This remarkable collection of essays by leading Indigenous scholars focuses on the themes of freedom, liberation and Indigenous resurgence as they relate to the land. They analyze treaties, political culture, governance, environmental issues, economy, and radical social movements from an anti-colonial Indigenous perspective in a Canadian context.
Editor Leanne Simpson (Nishnaabekwe) has solicited Indigenous writers that place Indigenous freedom as their highest political goal, while turning to the knowledge, traditions, and culture of specific Indigenous nations to achieve that goal. The authors offer frank and political analysis and commentary of the kind not normally found in mainstream books, journals, and magazines.
Part of our Indigenous Collection.
|Subject||Social Science/Ethnic Studies/Native American Studies|
|Pages||232 pp (Paper)|
|Dimensions||5.5″ × 8.5″ × 0.5″|
Scott Neigh, in A Canadian Lefty in Occupied Land writes:
This book is a collection of essays mostly by young indigenous scholars from nations across Turtle Island. They draw from and contribute to a particular vision of resurgence and decolonization. This vision, at least as I understand it, focuses on the importance of indigenous people and nations revitalizing the land-people-language-tradition nexus—and it is key that these are seen as inseparable—as a basis for strengthening their capacity to persist, to resist, and to transcend the colonial domination they have faced for over five centuries.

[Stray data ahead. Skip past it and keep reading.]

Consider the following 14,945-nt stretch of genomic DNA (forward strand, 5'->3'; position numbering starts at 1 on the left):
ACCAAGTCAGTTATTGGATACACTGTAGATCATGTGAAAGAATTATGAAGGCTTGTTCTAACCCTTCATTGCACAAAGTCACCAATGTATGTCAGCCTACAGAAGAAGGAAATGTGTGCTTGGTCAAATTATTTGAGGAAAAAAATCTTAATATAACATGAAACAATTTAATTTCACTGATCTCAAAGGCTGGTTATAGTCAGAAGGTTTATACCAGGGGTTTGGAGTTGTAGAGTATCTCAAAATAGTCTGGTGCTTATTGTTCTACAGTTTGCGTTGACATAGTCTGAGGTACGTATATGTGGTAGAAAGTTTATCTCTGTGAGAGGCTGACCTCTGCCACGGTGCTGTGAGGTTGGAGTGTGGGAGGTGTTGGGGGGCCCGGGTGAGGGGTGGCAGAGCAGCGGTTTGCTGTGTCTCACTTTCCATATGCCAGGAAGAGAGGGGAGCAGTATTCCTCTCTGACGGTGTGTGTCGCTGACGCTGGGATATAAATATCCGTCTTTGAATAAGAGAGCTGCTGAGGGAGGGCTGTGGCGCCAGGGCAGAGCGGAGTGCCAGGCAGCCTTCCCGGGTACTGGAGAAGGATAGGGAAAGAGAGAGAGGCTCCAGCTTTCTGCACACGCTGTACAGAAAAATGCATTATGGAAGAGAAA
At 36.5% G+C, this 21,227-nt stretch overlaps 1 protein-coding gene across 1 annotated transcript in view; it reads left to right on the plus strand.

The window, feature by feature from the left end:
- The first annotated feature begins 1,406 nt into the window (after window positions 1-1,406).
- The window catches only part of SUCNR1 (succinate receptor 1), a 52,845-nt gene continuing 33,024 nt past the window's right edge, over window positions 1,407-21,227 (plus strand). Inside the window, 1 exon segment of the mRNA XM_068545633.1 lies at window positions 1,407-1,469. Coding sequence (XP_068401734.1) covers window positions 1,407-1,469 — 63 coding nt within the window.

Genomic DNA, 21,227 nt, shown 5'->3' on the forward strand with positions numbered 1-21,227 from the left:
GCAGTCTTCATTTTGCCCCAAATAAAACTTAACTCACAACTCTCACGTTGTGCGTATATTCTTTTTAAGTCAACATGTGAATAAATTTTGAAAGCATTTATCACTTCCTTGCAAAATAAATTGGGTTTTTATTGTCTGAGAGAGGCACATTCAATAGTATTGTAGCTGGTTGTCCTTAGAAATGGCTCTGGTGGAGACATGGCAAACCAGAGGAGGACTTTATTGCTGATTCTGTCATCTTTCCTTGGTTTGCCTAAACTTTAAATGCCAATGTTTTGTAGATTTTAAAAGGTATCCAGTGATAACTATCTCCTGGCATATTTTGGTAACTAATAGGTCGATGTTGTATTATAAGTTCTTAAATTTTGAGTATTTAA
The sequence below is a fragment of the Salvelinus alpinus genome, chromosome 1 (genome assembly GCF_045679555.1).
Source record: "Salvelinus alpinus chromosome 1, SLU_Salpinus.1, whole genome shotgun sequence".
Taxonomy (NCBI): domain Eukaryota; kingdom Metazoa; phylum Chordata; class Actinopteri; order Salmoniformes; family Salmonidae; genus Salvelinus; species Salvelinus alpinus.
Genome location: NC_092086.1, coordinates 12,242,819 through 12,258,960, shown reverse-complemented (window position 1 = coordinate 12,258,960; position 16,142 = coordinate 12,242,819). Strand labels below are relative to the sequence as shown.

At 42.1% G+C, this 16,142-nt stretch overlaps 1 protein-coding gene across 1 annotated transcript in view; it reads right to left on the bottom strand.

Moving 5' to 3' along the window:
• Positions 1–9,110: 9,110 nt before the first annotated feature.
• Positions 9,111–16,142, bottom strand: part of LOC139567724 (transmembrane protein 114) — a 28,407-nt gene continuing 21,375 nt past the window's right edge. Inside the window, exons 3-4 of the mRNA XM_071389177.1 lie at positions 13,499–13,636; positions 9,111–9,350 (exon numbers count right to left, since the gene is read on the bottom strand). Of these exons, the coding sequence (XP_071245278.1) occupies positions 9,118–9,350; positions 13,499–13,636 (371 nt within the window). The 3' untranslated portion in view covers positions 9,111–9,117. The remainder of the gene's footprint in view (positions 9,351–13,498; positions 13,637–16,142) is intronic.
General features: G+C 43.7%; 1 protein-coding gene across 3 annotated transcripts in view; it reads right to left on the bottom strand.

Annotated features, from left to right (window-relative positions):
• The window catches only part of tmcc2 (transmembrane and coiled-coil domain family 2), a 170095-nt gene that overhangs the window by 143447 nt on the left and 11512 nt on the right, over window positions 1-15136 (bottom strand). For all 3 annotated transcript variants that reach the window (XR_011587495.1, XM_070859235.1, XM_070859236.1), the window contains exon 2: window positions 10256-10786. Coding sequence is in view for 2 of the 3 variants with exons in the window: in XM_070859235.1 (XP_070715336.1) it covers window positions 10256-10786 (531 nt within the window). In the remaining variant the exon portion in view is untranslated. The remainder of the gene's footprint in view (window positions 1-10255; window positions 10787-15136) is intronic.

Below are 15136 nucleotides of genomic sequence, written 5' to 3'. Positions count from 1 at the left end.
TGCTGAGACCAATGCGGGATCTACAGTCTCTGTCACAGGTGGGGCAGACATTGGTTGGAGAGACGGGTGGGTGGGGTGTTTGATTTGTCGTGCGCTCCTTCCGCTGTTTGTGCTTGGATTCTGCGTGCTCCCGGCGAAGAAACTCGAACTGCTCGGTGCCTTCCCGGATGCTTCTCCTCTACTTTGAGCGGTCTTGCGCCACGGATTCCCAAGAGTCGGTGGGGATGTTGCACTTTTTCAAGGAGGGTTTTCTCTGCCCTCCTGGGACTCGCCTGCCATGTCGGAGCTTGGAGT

John W. Friesen, in Canadian Ethnic Studies writes:
…it should still be catalogued in every provincial and university library. The publication of this book clearly accentuates that there exists in the Native community an active and articulate group of writers who will continue to press ahead with the First Nations agenda.
Ursula Pflug, in The Niagra Falls Review writes:
This important book will appeal to readers of both local and national Canadian history as well as to those with an interest in sustainability. Both subjects are presented from an Indigenous perspective still largely missing from mainstream publications. Activists involved in environmental and First Nations causes will find much to learn from and be inspired by.
- Leanne Betasamosake Simpson on Grassy Narrows for the CBC
News July 31st 2014
- RBC Taylor Emerging Writer Award Leanne Simpson on the significance of storytelling
Interview June 20th 2014
- Shelagh Roger’s extended conversation with Thomas King and Leanne Simpson
Audio January 28th 2014